The Haus der guten Taten

Since July, the Shopping Arkaden at Potsdamer Platz has been the proud location for a socially engaged business: The Haus der guten Taten (House of Good Deeds) which supports the sale of products from workshops for people with disabilities and fair trade articles. Anyone shopping here is doing good: The proceeds don’t go into the partners’ pockets, but instead finance fairly paid jobs and sustainable, fair trade products that help people around the world to provide their families with a livelihood. We had the opportunity to ask the founder, Wilfried Franz, a few questions.

Foto W. Franz

Mr Franz, it is great that the COEO, “Haus der guten Taten”, is now located in our premises on Potsdamer Platz. Welcome! Why did you choose this site for your business?

Wilfried Franz: COEO Haus der guten Taten opened in Berlin in 2010. Following a four-year learning phase, in which we explored how this innovative model for a socially engaged business could operate successfully, we are now open for a cautious expansion.
The shopping centre where we were previously located was about to be restructured. As a consequence we made inquiries at a number of shopping centres in Berlin that appealed to us, asking whether they were interested in the COEO concept. By the way, one year after opening COEO was voted “Store of the Year” in its category. This is the highest accolade awarded by the German retail industry. The upshot was that three shopping centres expressed an interest. In the case of the Shopping Arkaden at Potsdamer Platz all the framework conditions were optimal – e.g. a well-frequented location, a good mix of retailers, professional centre management etc.

How did you get the idea for COEO “Haus der guten Taten”?
W.F.: As founder of the Spiele Max AG, for a number of years – prior to selling Spiele Max in 2008 – I had considered building another chain store company. For me the first question was: Is it possible to develop an innovative shop concept for products from workshops for people with disabilities? A team rapidly formed around this idea and it was not long before we realised that the workshops produce products of a surprisingly high quality. However, the bottom line was that there were not enough articles. As a result we visited trade exhibitions for fair trade products both in Germany and abroad. Now it was possible to gather together an interesting range of products. However, the fair trade and workshop industries are not particularly innovative. This means that customers are initially enthusiastic, however, after a few months they begin to complain that the articles are always the same. That is why we visit normal consumer goods fairs looking for special articles which can’t be found on every street corner for our target group – women between 30 and 60.
Ultimately, our main goal – on a charitable basis (none of the partners receives any profits) – is to integrate people with disabilities into the mainstream labour market. That is why every customer who buys something at COEO is doing good by helping to make this possible.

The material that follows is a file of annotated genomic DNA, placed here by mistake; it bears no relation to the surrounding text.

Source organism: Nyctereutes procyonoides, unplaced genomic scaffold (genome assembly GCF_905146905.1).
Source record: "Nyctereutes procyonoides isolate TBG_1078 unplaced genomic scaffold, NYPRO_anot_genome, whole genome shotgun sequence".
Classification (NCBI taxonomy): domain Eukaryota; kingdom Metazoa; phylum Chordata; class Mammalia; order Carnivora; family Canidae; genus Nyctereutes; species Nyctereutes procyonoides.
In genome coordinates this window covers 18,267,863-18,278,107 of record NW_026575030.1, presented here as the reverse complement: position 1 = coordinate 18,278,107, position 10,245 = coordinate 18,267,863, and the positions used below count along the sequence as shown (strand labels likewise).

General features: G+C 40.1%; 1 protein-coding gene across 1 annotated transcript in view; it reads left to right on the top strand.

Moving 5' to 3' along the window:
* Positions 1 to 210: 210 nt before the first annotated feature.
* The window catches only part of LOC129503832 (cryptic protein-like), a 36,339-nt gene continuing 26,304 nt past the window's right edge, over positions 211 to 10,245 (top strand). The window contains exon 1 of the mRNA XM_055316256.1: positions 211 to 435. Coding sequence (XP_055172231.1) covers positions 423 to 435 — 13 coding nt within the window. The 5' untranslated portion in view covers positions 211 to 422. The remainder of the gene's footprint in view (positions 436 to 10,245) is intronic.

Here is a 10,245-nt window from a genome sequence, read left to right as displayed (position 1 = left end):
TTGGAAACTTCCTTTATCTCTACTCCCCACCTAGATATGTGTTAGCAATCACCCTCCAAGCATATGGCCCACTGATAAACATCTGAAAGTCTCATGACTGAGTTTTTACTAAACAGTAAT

You are a native of Berlin. What does Potsdamer Platz mean to you?
W.F.: Before the wall came down I often took visitors to Potsdamer Platz to look at the deserted no man’s land from a viewing platform. This used to be the pulsing heart of Berlin. For me it is a divine miracle that such a fantastic new city district now stands here.

Up to 100,000 people visit our square each day. Which attractions can you recommend to visitors?
W.F.: – Naturally the COEO Haus der guten Taten in the Shopping Arkaden at Potsdamer Platz.
– The sensational Sony building with its tent-like roof and the fantastic atmosphere at events held there.
– The view from the observation platform of Potsdamer Platz 1 with the fastest elevator in Europe.
– I love the musicals staged here.

Your store offers a range of different products. What exactly can one find there?
W.F.: As a matter of principle the product range is so varied that there is always something new to discover – especially amongst the gift articles.
The biggest sellers are the wonderful Kybun air cushion shoes which in Berlin are only available from COEO. Anyone who thinks they have comfortable shoes hasn’t tried Kybun! Furthermore, Kybun belongs to a foundation, so its profits are also used to do good. In addition to workshop and fair trade articles, the book department is also something special – offering the largest selection of value-oriented and Christian books in the whole of Berlin. A lot of people browse here while enjoying a delicious cup of fair trade coffee. By the way, at COEO you can also order any book available in Germany.

On top of that there is a special selection of handbags and choice jewellery. Our range of delicious fair trade sweets and chocolates are also proving very popular, along with a variety of food articles which also make unusual gifts.

What events do you have planned at the Haus der guten Taten over the next period?
W.F.: At the moment we are very busy with the reorganisation of our computer system. As soon as this is finished COEO will again be hosting readings from authors and musical events.

Thank you for your time! Is there anything else you would like to share with our readers?
W.F.: We hope that more and more people will discover COEO and experience the great feeling of doing something good when shopping!

For more information: www.coeo-berlin.de